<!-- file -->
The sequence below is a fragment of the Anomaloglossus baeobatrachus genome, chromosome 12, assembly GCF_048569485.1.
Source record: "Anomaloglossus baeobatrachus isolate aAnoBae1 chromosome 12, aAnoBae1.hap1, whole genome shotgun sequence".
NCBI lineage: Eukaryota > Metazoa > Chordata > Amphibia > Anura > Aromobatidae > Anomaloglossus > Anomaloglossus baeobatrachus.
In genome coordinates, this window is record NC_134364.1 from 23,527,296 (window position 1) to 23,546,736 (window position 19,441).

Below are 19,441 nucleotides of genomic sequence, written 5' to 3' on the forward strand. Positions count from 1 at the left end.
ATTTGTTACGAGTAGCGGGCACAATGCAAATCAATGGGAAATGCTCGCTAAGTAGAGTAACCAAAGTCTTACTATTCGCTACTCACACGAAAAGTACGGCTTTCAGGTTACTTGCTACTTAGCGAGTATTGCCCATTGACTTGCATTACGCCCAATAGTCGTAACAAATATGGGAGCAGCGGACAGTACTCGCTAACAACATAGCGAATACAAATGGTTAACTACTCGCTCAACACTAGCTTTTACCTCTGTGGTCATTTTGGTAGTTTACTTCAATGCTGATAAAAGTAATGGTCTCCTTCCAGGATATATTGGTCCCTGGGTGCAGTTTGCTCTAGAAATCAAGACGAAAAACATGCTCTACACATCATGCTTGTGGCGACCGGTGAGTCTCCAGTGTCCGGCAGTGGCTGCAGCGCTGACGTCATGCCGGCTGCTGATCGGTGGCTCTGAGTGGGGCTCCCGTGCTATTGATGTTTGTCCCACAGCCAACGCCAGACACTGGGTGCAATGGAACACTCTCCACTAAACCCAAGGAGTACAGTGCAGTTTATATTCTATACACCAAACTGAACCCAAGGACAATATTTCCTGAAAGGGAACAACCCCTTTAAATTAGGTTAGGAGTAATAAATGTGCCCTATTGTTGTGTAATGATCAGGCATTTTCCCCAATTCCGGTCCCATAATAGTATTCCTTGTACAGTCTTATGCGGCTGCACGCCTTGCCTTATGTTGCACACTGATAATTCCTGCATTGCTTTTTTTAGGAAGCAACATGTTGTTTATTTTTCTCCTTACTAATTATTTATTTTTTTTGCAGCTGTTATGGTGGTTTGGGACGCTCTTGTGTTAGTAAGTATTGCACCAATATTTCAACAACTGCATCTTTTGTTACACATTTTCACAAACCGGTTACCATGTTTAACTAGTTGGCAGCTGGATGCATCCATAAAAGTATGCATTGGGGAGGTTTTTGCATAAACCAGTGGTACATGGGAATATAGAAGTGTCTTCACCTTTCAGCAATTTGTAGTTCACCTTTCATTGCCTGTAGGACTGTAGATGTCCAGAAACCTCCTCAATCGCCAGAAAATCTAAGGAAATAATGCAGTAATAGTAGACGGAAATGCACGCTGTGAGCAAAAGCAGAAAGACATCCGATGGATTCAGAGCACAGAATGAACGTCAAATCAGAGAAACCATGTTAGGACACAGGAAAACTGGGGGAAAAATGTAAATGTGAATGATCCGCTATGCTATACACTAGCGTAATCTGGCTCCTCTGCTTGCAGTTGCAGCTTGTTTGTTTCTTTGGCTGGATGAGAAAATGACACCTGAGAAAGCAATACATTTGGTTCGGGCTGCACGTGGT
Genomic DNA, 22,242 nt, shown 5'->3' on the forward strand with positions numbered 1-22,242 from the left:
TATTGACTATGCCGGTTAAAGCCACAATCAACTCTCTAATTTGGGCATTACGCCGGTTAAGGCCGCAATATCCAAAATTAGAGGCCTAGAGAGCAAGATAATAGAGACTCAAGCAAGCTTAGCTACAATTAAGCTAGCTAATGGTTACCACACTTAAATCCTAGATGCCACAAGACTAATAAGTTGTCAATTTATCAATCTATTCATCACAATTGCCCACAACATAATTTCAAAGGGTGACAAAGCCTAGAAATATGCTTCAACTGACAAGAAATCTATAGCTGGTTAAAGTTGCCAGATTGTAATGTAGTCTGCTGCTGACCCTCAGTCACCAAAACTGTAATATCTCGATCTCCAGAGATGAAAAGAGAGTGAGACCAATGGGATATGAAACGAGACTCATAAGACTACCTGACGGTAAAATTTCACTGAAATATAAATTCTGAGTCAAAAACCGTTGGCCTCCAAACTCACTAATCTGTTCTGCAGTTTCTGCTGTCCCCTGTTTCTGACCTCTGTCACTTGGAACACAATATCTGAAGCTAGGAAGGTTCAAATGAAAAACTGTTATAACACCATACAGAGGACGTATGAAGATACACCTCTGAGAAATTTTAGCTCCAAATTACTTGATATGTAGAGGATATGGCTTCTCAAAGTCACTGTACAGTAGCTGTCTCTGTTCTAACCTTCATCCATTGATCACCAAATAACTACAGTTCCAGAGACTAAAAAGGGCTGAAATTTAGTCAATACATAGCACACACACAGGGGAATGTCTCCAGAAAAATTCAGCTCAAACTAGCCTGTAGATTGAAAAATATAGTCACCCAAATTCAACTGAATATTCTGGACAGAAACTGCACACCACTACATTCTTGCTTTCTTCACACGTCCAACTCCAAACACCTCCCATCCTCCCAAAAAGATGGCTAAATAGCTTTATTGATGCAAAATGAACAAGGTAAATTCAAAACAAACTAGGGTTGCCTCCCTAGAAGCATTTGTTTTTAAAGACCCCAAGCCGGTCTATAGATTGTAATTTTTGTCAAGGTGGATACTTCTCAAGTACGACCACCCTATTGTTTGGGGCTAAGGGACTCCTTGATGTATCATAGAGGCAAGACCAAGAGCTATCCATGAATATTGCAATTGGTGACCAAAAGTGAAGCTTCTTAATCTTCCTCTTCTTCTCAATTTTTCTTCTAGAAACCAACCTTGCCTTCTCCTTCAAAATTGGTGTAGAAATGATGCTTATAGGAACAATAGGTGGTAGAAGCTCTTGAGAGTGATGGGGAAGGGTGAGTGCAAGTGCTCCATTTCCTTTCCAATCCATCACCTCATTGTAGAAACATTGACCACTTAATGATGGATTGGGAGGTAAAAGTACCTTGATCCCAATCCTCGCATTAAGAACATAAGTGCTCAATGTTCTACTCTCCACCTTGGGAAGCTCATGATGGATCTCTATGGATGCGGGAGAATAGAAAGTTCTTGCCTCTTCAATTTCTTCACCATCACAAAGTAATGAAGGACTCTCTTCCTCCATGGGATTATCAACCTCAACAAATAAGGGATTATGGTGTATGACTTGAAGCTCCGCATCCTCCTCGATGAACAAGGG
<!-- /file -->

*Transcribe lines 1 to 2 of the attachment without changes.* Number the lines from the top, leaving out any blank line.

The sequence below is a fragment of the Anomaloglossus baeobatrachus genome, chromosome 12, assembly GCF_048569485.1.
Source record: "Anomaloglossus baeobatrachus isolate aAnoBae1 chromosome 12, aAnoBae1.hap1, whole genome shotgun sequence".